The Status of Military Recruiting and Retention Efforts Across the Department of Defense

Statement of

 Brittany Dymond, Associate Director
National Legislative Service
Veterans of Foreign Wars of the United States

For the Record

United States Senate
Committee on Armed Services
Subcommittee on Personnel

With Respect To


“The Status of Military Recruiting and Retention Efforts Across the Department of Defense”



Washington, D.C.


Chairwoman Gillibrand, Ranking Member Tillis, and members of the subcommittee, on behalf of the men and women of the Veterans of Foreign Wars of the United States (VFW) and its Auxiliary, thank you for the opportunity to provide our remarks on this vital topic.


Today’s hearing is about people. Our military is often discussed in terms of its overwhelming strength and ability to deter adversaries around the world. The United States Armed Forces serve simultaneously as the world’s police force in the face of aggression as well as its humanitarian response team in the aftermath of disaster. Recruiting advertisements showcasing our ships, airplanes, and advanced weapons systems regularly cross our electronic screens. Yet, it is the people of our military who give it its strength and its reputation as a force of consequence. Without the brave Americans who step forward to employ these resources, the effectiveness of our military will inevitably wane. The people of our military are its greatest asset and must be prioritized accordingly.


Who Serves?


A 2022 survey conducted by the National Military Family Association (NMFA) and Bloom revealed that forty-four percent of military teens intend to serve in the military. This is in stark contrast to just ten percent of the general population between the ages of sixteen to twenty-one identified by a Department of Defense (DOD) survey roughly a year prior. With these findings in mind, it is vital that DOD focuses not only on attracting non-military-affiliated recruits, but also nurturing the future recruits within today’s military families.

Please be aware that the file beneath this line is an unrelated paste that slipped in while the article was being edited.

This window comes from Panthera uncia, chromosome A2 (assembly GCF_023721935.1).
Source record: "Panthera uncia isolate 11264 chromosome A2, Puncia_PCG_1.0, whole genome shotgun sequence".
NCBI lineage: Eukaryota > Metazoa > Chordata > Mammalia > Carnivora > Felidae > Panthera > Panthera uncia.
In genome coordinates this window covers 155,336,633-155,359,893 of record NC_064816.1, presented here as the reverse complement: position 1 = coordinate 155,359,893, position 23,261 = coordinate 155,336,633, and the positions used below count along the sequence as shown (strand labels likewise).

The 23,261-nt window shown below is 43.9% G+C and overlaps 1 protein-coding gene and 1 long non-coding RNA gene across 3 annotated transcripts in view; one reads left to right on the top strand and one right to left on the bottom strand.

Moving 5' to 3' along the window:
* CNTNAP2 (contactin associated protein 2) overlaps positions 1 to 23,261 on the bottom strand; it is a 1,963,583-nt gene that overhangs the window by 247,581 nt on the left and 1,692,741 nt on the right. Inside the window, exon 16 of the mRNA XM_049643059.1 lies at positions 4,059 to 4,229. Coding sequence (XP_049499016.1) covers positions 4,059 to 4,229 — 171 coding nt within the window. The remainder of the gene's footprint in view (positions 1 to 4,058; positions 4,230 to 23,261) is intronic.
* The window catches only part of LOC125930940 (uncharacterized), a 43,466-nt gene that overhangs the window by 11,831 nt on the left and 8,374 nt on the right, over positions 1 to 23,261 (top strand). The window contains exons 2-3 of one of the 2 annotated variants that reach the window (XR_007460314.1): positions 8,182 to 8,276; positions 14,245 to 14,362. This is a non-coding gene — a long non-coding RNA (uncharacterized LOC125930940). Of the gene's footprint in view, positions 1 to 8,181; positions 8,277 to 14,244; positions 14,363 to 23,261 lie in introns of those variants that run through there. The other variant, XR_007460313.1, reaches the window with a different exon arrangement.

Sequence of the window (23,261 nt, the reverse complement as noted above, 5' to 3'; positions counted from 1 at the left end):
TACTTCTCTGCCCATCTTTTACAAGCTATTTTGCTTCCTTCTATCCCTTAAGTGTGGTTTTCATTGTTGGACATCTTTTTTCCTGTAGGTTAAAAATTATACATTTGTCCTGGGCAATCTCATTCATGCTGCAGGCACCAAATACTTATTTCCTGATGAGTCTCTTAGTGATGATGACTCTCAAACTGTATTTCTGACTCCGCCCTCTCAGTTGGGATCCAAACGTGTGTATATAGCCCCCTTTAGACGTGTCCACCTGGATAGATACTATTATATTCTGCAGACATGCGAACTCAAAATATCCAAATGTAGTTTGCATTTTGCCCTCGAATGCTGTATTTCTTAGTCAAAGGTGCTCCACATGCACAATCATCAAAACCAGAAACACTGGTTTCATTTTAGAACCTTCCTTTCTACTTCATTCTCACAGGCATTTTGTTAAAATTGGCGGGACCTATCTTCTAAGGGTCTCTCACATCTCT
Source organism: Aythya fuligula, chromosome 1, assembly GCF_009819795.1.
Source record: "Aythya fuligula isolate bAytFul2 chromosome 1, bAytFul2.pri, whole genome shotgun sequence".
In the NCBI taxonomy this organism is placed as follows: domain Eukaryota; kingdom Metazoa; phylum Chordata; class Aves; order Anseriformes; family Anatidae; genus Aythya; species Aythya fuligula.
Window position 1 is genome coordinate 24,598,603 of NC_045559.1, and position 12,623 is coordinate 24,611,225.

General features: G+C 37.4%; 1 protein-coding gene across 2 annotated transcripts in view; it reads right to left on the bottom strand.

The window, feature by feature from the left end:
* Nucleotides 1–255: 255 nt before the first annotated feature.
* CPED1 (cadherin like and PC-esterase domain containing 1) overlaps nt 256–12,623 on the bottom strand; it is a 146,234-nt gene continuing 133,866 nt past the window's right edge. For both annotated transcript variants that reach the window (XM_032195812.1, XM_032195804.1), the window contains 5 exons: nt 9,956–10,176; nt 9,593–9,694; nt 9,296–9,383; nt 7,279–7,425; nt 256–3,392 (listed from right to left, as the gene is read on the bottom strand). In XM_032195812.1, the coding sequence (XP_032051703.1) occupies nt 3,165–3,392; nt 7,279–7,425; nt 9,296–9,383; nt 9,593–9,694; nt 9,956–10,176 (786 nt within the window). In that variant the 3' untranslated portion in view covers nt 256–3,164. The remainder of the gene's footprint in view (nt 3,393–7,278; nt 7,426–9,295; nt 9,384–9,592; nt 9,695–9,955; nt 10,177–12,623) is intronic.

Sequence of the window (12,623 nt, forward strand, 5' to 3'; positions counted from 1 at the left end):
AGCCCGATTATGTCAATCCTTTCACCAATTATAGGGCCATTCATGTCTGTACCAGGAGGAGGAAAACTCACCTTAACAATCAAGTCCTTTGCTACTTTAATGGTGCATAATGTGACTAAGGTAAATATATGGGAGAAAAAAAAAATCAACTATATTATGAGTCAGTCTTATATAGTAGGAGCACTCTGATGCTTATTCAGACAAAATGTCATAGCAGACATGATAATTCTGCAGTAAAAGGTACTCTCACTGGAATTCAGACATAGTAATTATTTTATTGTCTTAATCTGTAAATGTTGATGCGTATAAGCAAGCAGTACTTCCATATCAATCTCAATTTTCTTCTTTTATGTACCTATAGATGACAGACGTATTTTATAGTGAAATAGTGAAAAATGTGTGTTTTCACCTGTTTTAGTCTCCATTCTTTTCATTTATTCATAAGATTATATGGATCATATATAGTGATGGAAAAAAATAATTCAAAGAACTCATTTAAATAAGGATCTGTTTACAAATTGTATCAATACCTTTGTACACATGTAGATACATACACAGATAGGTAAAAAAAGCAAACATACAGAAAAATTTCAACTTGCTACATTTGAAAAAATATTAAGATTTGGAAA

The DOD Fall 2021 Propensity Update data show that the inclination to serve among the nation’s youth is at a low not seen since 2007. Survey respondents indicated that the top three of ten reasons to serve are monetary compensation, having future education paid for, and travel opportunities. Conversely, the lowest reported factor was the desire to impact one’s community. Overall, eight out of the ten primary reasons to serve were individual, predominantly tangible benefits, while the remaining two reasons were intangible benefits rooted in altruism. Accordingly, while an ideal recruit might be drawn to the military out of a sense of duty and selfless service, most are attracted by the benefits of service that enable self-development and sustainment.


In consideration of the prevalent factors that attract recruits, the VFW believes Congress must ensure military benefits such as pay, health care, tuition assistance, and retirement are competitive with the private sector, continuously improved, and come without cost increases to members and families as applicable. The fact that DOD relies upon and regularly offers recruitment and retention bonuses to maintain its ranks indicates basic pay scales are not sufficiently attractive.


Quality of Life


Equally important to the tangible benefits of military service is quality of life. Like any occupation, benefit packages will always fall short if individuals’ basic needs, or those of their family members, are inconsistently satisfied. Not only do quality of life issues affect the retention decisions of those currently serving, but negative experiences and public perceptions also affect recruitment of future generations.


As previously highlighted, children of military personnel are more likely to serve than their civilian peers. Accordingly, it is to DOD’s advantage to ensure military children do not experience avoidable negative circumstances during childhood. The VFW believes Congress and DOD must fervently address and improve factors that affect personnel and family quality of life.


Sexual Assault and Harassment